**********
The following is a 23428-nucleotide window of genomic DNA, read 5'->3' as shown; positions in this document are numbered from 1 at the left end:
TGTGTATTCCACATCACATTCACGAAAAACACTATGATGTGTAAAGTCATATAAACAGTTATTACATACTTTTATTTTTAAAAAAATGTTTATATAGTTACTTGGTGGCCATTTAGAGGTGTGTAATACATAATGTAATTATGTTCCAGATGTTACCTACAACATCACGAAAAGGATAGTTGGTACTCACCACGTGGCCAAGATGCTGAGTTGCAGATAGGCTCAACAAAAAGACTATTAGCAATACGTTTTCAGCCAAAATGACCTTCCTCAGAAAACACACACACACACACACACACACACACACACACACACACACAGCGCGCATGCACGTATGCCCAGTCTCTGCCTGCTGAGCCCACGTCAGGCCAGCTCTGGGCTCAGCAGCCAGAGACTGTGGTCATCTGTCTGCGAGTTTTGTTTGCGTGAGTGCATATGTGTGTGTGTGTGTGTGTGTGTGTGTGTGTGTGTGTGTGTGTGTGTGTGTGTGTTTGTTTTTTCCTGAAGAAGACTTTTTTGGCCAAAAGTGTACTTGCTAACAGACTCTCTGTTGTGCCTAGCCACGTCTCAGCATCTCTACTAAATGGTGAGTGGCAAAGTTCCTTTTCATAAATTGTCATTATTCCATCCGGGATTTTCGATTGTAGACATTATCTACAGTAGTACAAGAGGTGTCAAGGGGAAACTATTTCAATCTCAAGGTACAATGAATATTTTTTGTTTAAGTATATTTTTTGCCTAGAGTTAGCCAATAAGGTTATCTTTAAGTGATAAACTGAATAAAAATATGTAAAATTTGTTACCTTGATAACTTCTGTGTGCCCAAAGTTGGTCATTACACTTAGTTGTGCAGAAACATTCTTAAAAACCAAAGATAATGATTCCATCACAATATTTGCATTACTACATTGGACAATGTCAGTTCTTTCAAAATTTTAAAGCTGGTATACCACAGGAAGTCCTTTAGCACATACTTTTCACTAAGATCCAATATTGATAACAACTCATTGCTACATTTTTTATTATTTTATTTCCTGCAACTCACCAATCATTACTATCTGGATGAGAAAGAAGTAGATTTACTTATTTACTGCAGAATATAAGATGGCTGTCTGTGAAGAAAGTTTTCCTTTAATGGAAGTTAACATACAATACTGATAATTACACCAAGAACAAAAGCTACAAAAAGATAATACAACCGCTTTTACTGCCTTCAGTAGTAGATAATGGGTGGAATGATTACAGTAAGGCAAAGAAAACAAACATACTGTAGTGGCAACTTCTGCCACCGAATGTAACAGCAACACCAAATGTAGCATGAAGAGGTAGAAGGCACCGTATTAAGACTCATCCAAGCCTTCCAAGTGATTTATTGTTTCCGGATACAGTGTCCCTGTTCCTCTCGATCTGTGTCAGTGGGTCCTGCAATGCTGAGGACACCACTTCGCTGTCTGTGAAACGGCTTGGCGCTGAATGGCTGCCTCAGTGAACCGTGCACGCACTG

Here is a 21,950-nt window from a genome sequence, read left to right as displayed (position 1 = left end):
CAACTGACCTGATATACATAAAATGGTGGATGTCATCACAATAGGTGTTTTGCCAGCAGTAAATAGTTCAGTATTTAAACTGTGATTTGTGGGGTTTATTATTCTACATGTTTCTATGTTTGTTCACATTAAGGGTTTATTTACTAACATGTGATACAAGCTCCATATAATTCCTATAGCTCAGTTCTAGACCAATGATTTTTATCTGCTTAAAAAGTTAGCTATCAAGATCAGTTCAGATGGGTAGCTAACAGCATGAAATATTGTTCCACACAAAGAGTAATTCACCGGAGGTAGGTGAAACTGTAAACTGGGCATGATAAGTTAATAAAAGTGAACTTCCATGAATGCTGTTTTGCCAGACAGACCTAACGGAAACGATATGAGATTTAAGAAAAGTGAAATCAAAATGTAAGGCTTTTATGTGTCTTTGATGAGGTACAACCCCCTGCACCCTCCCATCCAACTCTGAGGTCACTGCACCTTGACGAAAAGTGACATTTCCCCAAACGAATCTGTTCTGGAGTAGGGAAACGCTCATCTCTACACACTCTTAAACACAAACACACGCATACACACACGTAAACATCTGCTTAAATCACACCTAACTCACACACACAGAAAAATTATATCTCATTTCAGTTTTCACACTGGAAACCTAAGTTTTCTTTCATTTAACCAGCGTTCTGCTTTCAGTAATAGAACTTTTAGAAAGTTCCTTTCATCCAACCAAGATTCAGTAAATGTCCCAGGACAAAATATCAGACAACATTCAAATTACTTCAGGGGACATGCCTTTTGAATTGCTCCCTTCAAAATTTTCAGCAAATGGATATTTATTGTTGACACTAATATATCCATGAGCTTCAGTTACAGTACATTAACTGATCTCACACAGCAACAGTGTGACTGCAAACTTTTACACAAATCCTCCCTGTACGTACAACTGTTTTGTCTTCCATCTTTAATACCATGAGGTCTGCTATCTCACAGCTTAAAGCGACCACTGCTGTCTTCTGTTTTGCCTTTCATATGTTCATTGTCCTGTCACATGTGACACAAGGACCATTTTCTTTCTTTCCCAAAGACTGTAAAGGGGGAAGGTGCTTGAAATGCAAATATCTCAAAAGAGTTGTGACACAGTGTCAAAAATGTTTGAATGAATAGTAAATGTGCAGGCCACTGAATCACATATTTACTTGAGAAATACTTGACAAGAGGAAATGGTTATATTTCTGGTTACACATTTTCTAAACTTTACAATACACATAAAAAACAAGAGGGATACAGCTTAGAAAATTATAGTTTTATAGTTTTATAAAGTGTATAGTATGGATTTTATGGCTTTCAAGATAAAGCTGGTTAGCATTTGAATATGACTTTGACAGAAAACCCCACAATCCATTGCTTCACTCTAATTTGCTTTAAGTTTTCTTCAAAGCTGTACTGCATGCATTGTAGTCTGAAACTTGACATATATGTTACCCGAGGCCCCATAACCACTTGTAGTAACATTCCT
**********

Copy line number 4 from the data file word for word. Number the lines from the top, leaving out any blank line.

CAACTGACCTGATATACATAAAATGGTGGATGTCATCACAATAGGTGTTTTGCCAGCAGTAAATAGTTCAGTATTTAAACTGTGATTTGTGGGGTTTATTATTCTACATGTTTCTATGTTTGTTCACATTAAGGGTTTATTTACTAACATGTGATACAAGCTCCATATAATTCCTATAGCTCAGTTCTAGACCAATGATTTTTATCTGCTTAAAAAGTTAGCTATCAAGATCAGTTCAGATGGGTAGCTAACAGCATGAAATATTGTTCCACACAAAGAGTAATTCACCGGAGGTAGGTGAAACTGTAAACTGGGCATGATAAGTTAATAAAAGTGAACTTCCATGAATGCTGTTTTGCCAGACAGACCTAACGGAAACGATATGAGATTTAAGAAAAGTGAAATCAAAATGTAAGGCTTTTATGTGTCTTTGATGAGGTACAACCCCCTGCACCCTCCCATCCAACTCTGAGGTCACTGCACCTTGACGAAAAGTGACATTTCCCCAAACGAATCTGTTCTGGAGTAGGGAAACGCTCATCTCTACACACTCTTAAACACAAACACACGCATACACACACGTAAACATCTGCTTAAATCACACCTAACTCACACACACAGAAAAATTATATCTCATTTCAGTTTTCACACTGGAAACCTAAGTTTTCTTTCATTTAACCAGCGTTCTGCTTTCAGTAATAGAACTTTTAGAAAGTTCCTTTCATCCAACCAAGATTCAGTAAATGTCCCAGGACAAAATATCAGACAACATTCAAATTACTTCAGGGGACATGCCTTTTGAATTGCTCCCTTCAAAATTTTCAGCAAATGGATATTTATTGTTGACACTAATATATCCATGAGCTTCAGTTACAGTACATTAACTGATCTCACACAGCAACAGTGTGACTGCAAACTTTTACACAAATCCTCCCTGTACGTACAACTGTTTTGTCTTCCATCTTTAATACCATGAGGTCTGCTATCTCACAGCTTAAAGCGACCACTGCTGTCTTCTGTTTTGCCTTTCATATGTTCATTGTCCTGTCACATGTGACACAAGGACCATTTTCTTTCTTTCCCAAAGACTGTAAAGGGGGAAGGTGCTTGAAATGCAAATATCTCAAAAGAGTTGTGACACAGTGTCAAAAATGTTTGAATGAATAGTAAATGTGCAGGCCACTGAATCACATATTTACTTGAGAAATACTTGACAAGAGGAAATGGTTATATTTCTGGTTACACATTTTCTAAACTTTACAATACACATAAAAAACAAGAGGGATACAGCTTAGAAAATTATAGTTTTATAGTTTTATAAAGTGTATAGTATGGATTTTATGGCTTTCAAGATAAAGCTGGTTAGCATTTGAATATGACTTTGACAGAAAACCCCACAATCCATTGCTTCACTCTAATTTGCTTTAAGTTTTCTTCAAAGCTGTACTGCATGCATTGTAGTCTGAAACTTGACATATATGTTACCCGAGGCCCCATAACCACTTGTAGTAACATTCCT